Let's not derail this serious accident discussion, but let me briefly reply. Any further discussion should go to a new thread in Non-diving, but post a link here...
    "ESC has been mandatory in new cars in Canada, the USA, and the European Union since 2011, 2012, and 2014, respectively." I am happy with my 2007 Impala, and it was optional for that model then, but I checked - got it. They have quit wasting money buying new cars too, but I'll have to look at each one. One is a SUV, one is a Jeep, they borrow a van for family trips, and I think those are all more likely than cars.

    I'm doubtful on that claim. I have survived two rollovers over the decades, before ESC true, but they were scary. In my memory of recent local news, it seems that most vehicle deaths around here are from rollovers, so they still seem scarier than airbags if they work. It seems that most were riding without seat belts, and that amazes me as the belt warning sound is so irritating, but I think it only sounds for the driver in my car. I do get a light on other seats, and I will not drive with it on. "In 2016, 47 percent of SUV occupants killed in crashes were in vehicles that rolled over. In comparison, 43 percent of deaths in pickups and 22 percent of deaths in cars were in rollovers."

    And I have swerved. I'll never forget that pickup that stopped halfway thru a stop sign, right in front of me 10 years ago, but I was traveling under 50 mph with enough road room to do so safely in my instant opinion - so did, in a 1995 pickup. It worked okay, but by the time I turned around to give him harsh words, he'd escaped out of range. Generally, I fear that swerving to miss a car is too dangerous in hiway speeds and won't; besides if it's the other other guys fault, I don't want to be the only one wrecked while he escapes. That's a case by case instant call; I'll take more risks if I feel I goofed.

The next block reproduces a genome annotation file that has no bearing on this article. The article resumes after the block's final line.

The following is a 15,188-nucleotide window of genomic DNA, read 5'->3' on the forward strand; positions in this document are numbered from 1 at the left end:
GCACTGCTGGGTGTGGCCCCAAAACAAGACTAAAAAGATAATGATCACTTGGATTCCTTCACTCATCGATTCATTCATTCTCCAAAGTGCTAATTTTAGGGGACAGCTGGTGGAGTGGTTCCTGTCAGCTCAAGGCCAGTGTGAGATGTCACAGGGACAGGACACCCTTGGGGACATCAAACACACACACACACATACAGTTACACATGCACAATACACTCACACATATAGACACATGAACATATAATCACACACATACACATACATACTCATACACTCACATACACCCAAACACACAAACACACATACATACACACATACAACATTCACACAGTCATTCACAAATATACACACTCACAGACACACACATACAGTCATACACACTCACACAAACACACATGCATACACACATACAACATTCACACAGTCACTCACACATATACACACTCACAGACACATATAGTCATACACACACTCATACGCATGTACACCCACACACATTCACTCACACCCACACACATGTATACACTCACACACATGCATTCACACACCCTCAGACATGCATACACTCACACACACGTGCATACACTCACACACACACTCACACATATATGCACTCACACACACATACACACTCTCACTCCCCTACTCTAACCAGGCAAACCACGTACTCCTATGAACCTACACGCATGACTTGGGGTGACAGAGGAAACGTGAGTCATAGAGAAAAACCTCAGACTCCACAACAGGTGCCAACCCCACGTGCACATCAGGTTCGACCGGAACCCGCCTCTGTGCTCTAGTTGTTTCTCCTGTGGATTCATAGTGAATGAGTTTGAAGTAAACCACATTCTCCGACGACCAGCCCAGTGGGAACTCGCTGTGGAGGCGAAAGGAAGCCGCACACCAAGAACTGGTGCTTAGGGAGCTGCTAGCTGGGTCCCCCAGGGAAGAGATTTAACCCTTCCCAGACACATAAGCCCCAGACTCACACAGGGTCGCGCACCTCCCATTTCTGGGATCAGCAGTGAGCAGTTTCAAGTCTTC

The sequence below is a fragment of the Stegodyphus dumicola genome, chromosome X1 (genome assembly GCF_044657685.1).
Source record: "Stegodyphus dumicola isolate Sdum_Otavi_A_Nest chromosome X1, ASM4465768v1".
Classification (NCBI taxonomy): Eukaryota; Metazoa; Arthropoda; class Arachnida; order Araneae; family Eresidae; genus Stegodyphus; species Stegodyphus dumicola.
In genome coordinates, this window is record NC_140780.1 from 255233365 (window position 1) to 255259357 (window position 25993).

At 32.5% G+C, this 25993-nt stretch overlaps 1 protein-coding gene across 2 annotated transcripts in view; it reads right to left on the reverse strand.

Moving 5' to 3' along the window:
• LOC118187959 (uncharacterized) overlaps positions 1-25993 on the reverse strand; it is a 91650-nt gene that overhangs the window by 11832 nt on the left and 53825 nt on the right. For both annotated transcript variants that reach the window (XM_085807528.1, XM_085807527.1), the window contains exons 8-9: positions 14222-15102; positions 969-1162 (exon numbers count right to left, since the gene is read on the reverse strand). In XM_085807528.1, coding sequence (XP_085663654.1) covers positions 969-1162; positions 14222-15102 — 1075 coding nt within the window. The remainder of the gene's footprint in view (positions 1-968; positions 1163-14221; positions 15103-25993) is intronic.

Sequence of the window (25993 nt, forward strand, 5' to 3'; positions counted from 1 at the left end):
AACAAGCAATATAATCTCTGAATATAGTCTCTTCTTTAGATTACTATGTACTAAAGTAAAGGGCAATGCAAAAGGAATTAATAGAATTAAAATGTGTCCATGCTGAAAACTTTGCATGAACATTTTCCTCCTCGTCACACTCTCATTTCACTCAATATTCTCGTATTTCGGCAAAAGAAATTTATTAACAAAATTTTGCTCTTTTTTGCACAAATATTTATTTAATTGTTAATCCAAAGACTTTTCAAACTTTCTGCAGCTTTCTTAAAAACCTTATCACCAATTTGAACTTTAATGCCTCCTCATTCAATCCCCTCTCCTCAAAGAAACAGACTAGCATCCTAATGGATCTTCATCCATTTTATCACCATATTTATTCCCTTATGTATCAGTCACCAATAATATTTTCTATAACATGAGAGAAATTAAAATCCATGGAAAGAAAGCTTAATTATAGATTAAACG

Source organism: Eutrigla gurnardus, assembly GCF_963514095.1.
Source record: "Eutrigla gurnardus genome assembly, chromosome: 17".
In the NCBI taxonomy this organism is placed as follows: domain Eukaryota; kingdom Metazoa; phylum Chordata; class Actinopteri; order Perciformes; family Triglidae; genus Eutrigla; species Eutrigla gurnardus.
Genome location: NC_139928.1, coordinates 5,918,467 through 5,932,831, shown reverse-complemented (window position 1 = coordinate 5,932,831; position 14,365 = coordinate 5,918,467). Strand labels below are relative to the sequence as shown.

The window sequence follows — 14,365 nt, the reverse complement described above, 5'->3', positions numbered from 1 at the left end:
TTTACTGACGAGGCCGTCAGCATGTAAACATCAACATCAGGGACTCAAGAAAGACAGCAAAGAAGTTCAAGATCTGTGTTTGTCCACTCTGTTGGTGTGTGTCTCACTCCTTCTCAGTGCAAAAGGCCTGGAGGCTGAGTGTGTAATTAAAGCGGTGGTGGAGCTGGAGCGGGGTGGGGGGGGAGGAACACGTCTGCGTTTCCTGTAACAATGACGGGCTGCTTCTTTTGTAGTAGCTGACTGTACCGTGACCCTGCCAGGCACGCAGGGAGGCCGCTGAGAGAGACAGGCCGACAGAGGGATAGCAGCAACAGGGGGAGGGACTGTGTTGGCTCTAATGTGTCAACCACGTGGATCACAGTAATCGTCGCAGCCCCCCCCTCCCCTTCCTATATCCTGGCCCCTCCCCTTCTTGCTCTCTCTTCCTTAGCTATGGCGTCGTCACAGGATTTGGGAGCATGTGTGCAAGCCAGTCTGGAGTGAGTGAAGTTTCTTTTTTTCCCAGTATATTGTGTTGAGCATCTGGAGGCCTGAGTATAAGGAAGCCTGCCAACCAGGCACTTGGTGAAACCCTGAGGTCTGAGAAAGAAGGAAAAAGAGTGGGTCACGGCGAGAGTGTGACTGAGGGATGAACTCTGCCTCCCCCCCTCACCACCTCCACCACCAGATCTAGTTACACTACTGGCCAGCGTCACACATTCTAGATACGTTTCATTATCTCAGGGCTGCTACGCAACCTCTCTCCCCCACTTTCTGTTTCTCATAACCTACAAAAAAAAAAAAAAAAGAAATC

I'm glad that modern vehicles have ESC as it saves a lot of lives, I know, but I don't trust it as much as you. I trust ABS as that saved me one night in my 95 pickup on the way to dive training when a huge deer stepped out in front of me. I braked hard, prepared for airbag, and couldn't help but close my eyes for an instant so I don't know which way he went to miss me.